Torah Portion: Shemot Exodus 1:1-6:1
HafTorah: Isaiah 27:6-28:13; 29:22-23
Acts 7:17-35; I Cor. 14:18-25
I would like us to begin by looking at Moses’ name. His name appears 740 times in the five books of Torah and yet it is an Egyptian name rather than a Hebrew name. It does have some similarities with Hebrew but here we read that Pharaoh’s daughter gave him this name. So why didn’t his Hebrew name get into the text? Surely he had one – every Hebrew boy was given a name at his Brit Milah.
To come to some answer let us look at his life and the life of his Egyptian mother to see what we can discern from the two of them. First let’s look at Moses. He was given a life of privilege and luxury. No doubt he had a bright future in Egypt but he never got there, at least not as an Egyptian. The first clue is in Exodus 2:11. He went to his brethren and saw their burdens. Here we see a young man who knew who he was, remembered his background, his heritage. He was moved by what he saw, an oppressed people, his people. What could he do? He could go back home to the palace and go on with his life. But he didn’t do that. He cast his lot with his people. He took action to right the situation. Now, the action he took was misguided but he did something. He didn’t let what he had to lose stand in his way.
Next clue, he goes back out the next day and sees two Hebrews fighting. He could have left them. Again he intervened but this time with words. He tried to reason with them. Their response threw him. He was frightened and fled the country going to Midian, a vast desert to the east of Egypt. He was hoping to lose himself and avoid the wrath of Pharaoh.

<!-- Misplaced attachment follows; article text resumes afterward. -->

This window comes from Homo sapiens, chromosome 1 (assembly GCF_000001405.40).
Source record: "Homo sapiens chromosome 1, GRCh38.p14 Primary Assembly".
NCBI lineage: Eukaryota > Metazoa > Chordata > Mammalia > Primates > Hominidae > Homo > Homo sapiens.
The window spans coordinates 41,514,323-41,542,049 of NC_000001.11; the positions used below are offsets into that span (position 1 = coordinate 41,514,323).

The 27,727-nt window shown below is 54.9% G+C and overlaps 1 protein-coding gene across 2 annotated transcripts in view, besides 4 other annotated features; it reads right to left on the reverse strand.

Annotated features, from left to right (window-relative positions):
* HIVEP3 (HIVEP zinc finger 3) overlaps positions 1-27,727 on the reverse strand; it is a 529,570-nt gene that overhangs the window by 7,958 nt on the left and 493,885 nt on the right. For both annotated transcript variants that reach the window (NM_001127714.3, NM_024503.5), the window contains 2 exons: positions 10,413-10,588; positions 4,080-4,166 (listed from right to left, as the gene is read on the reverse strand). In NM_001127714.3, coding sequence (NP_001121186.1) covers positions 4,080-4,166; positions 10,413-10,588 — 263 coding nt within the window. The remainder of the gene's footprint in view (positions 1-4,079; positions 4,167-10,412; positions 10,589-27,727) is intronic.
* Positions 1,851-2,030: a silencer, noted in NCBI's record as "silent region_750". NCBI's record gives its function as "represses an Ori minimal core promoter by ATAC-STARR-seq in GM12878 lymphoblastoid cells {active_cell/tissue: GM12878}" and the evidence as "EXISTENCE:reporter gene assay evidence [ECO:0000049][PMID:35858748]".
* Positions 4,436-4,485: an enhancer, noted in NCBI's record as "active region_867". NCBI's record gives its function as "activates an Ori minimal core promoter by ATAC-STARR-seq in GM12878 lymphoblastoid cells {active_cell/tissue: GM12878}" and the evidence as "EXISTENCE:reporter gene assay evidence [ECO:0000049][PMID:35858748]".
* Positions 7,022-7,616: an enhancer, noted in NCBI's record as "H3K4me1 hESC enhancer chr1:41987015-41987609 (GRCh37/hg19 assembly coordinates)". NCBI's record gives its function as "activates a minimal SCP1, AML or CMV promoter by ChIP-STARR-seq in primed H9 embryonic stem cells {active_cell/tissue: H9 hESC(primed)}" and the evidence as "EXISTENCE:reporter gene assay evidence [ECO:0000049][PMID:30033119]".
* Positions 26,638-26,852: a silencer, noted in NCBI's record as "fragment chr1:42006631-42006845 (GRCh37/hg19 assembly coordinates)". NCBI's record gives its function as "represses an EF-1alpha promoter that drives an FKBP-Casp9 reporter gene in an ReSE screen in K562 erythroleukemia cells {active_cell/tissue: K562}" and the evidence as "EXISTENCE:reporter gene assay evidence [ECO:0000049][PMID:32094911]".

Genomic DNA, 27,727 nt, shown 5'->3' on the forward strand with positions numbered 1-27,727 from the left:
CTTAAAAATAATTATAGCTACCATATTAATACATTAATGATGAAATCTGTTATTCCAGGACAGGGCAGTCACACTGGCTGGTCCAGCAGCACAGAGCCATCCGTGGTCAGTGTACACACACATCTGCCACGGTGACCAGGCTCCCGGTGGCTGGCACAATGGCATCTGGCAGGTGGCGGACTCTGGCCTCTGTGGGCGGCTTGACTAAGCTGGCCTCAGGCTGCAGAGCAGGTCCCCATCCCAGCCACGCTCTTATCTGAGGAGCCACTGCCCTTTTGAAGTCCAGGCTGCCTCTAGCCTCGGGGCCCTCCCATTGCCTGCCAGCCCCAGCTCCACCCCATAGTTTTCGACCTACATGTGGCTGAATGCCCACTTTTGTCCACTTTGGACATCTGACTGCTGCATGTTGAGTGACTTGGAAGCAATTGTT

Here we come to clue three. He sat by a well and the daughters of Jethro came to water their sheep. Local shepherd’s came and drove them away. Now logic might say, why get involved in some local squabble, especially among people he did not know. What did Moses do? He became involved and drove the shepherds away and stood up for those who were being wronged. Even more he helped them by watering their flocks.
So looking at these three events what can we learn about Moses? He identified with the victims, the oppressed. He did so even at the risk of his own comfort and even his life. He never stood idly by but always took the side of the suffering. We see this continue with his encounter with G-d. He, after some hesitation agrees to go back where he is a wanted man and embrace the very people who had turned against him.
Now, back to the princess. In Exodus 2:6 we see she had compassion on him and saved him, even at risk of her own status in life and maybe even her own life. Maybe Moses learned from this woman and proudly carried the name she gave him.
I would think as we have looked at this short sketch of Moses life it would remind us of someone – Yeshua, and how he spent the earthly years of his life. Who do we usually find him with, the oppressed and downtrodden of life. And it is to this same scenario He has called us. Isaiah 58:6-9 summarizes it well.
This brings me to my second question. Who am I? Exodus 3:11. G-d answers partly by telling Moses, “I will be with you.” You will succeed because I will go with you. A strange fact of scripture is that those people who turn out to be the most worthy are those who deny they have any worth at all. They do not see themselves as able to do what G-d is asking them to do. Isaiah in Isaiah 6:5, Jeremiah in Jeremiah 1:6, King David in II Samuel 7:18, even Jonah tried to run away but became G-d’s instrument in saving a city. They became heroes because they believed G-d and did what He told them to do. That’s all G-d asks of any of us. That is all He asked of Moses.
Also in this question of, “Who am I?” lies a deeper meaning. Down deep who are we really How do we describe ourselves? What pops into our mind when that question is asked? Moses down deep knew who he was. He was part of the people of G-d. When he saw his brothers being oppressed he knew he was not an Egyptian but he was part of G-d’s people. We too are part of G-d’s family and it should always be at the front of everything we do and every decision we make.
Thought: Who am I? Why am I here? How then shall I live?